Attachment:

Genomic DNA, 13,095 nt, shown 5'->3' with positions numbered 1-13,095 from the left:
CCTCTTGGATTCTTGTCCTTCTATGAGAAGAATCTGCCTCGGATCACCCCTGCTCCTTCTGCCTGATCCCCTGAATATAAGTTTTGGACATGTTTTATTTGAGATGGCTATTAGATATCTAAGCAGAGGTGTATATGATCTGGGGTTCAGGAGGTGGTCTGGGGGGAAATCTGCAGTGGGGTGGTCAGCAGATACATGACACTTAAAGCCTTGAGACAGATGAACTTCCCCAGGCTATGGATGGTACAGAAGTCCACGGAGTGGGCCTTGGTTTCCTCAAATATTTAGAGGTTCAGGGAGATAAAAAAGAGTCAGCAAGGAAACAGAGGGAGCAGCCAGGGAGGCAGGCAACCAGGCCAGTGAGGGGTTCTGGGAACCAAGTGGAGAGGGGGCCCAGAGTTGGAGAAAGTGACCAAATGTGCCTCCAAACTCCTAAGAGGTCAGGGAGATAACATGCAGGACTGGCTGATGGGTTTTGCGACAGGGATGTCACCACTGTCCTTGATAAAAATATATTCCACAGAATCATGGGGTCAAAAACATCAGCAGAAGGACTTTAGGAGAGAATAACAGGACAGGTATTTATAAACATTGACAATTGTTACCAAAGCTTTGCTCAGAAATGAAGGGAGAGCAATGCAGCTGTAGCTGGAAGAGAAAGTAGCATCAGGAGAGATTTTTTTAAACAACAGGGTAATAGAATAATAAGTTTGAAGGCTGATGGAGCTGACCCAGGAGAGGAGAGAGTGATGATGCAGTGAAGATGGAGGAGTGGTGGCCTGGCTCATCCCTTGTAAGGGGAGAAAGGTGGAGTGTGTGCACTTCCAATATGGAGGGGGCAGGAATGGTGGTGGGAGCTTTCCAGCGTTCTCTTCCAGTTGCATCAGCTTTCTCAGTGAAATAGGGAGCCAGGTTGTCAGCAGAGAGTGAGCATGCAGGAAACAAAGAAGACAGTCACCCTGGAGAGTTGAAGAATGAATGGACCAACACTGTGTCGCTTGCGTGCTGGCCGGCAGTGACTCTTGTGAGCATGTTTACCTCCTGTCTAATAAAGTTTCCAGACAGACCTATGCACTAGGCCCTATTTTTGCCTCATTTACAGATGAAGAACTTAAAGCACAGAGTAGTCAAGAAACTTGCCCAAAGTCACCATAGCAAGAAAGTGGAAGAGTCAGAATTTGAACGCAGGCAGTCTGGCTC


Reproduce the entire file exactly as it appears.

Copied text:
Genomic DNA, 13,095 nt, shown 5'->3' with positions numbered 1-13,095 from the left:
CCTCTTGGATTCTTGTCCTTCTATGAGAAGAATCTGCCTCGGATCACCCCTGCTCCTTCTGCCTGATCCCCTGAATATAAGTTTTGGACATGTTTTATTTGAGATGGCTATTAGATATCTAAGCAGAGGTGTATATGATCTGGGGTTCAGGAGGTGGTCTGGGGGGAAATCTGCAGTGGGGTGGTCAGCAGATACATGACACTTAAAGCCTTGAGACAGATGAACTTCCCCAGGCTATGGATGGTACAGAAGTCCACGGAGTGGGCCTTGGTTTCCTCAAATATTTAGAGGTTCAGGGAGATAAAAAAGAGTCAGCAAGGAAACAGAGGGAGCAGCCAGGGAGGCAGGCAACCAGGCCAGTGAGGGGTTCTGGGAACCAAGTGGAGAGGGGGCCCAGAGTTGGAGAAAGTGACCAAATGTGCCTCCAAACTCCTAAGAGGTCAGGGAGATAACATGCAGGACTGGCTGATGGGTTTTGCGACAGGGATGTCACCACTGTCCTTGATAAAAATATATTCCACAGAATCATGGGGTCAAAAACATCAGCAGAAGGACTTTAGGAGAGAATAACAGGACAGGTATTTATAAACATTGACAATTGTTACCAAAGCTTTGCTCAGAAATGAAGGGAGAGCAATGCAGCTGTAGCTGGAAGAGAAAGTAGCATCAGGAGAGATTTTTTTAAACAACAGGGTAATAGAATAATAAGTTTGAAGGCTGATGGAGCTGACCCAGGAGAGGAGAGAGTGATGATGCAGTGAAGATGGAGGAGTGGTGGCCTGGCTCATCCCTTGTAAGGGGAGAAAGGTGGAGTGTGTGCACTTCCAATATGGAGGGGGCAGGAATGGTGGTGGGAGCTTTCCAGCGTTCTCTTCCAGTTGCATCAGCTTTCTCAGTGAAATAGGGAGCCAGGTTGTCAGCAGAGAGTGAGCATGCAGGAAACAAAGAAGACAGTCACCCTGGAGAGTTGAAGAATGAATGGACCAACACTGTGTCGCTTGCGTGCTGGCCGGCAGTGACTCTTGTGAGCATGTTTACCTCCTGTCTAATAAAGTTTCCAGACAGACCTATGCACTAGGCCCTATTTTTGCCTCATTTACAGATGAAGAACTTAAAGCACAGAGTAGTCAAGAAACTTGCCCAAAGTCACCATAGCAAGAAAGTGGAAGAGTCAGAATTTGAACGCAGGCAGTCTGGCTC